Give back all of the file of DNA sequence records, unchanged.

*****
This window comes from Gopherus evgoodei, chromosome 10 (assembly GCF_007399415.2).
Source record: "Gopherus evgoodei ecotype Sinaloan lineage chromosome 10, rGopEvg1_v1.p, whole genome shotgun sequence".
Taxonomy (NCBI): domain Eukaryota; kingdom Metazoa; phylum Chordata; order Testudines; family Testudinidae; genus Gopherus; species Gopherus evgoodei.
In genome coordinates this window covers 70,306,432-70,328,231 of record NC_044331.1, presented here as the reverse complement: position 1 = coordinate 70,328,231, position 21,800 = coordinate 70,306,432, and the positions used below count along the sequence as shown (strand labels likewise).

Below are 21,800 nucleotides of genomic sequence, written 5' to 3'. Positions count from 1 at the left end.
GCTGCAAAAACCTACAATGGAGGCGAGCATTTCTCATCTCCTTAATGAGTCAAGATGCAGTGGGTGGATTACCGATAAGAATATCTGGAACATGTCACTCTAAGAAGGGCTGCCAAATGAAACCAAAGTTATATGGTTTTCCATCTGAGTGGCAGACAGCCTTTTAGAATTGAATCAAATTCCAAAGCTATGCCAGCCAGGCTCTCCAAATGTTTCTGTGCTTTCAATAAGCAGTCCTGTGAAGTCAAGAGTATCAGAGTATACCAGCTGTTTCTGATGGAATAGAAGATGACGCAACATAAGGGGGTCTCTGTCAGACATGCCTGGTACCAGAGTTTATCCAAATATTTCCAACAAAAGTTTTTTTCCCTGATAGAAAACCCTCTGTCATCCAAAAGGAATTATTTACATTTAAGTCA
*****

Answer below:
This window comes from Gopherus evgoodei, chromosome 10 (assembly GCF_007399415.2).
Source record: "Gopherus evgoodei ecotype Sinaloan lineage chromosome 10, rGopEvg1_v1.p, whole genome shotgun sequence".
Taxonomy (NCBI): domain Eukaryota; kingdom Metazoa; phylum Chordata; order Testudines; family Testudinidae; genus Gopherus; species Gopherus evgoodei.
In genome coordinates this window covers 70,306,432-70,328,231 of record NC_044331.1, presented here as the reverse complement: position 1 = coordinate 70,328,231, position 21,800 = coordinate 70,306,432, and the positions used below count along the sequence as shown (strand labels likewise).

Below are 21,800 nucleotides of genomic sequence, written 5' to 3'. Positions count from 1 at the left end.
GCTGCAAAAACCTACAATGGAGGCGAGCATTTCTCATCTCCTTAATGAGTCAAGATGCAGTGGGTGGATTACCGATAAGAATATCTGGAACATGTCACTCTAAGAAGGGCTGCCAAATGAAACCAAAGTTATATGGTTTTCCATCTGAGTGGCAGACAGCCTTTTAGAATTGAATCAAATTCCAAAGCTATGCCAGCCAGGCTCTCCAAATGTTTCTGTGCTTTCAATAAGCAGTCCTGTGAAGTCAAGAGTATCAGAGTATACCAGCTGTTTCTGATGGAATAGAAGATGACGCAACATAAGGGGGTCTCTGTCAGACATGCCTGGTACCAGAGTTTATCCAAATATTTCCAACAAAAGTTTTTTTCCCTGATAGAAAACCCTCTGTCATCCAAAAGGAATTATTTACATTTAAGTCA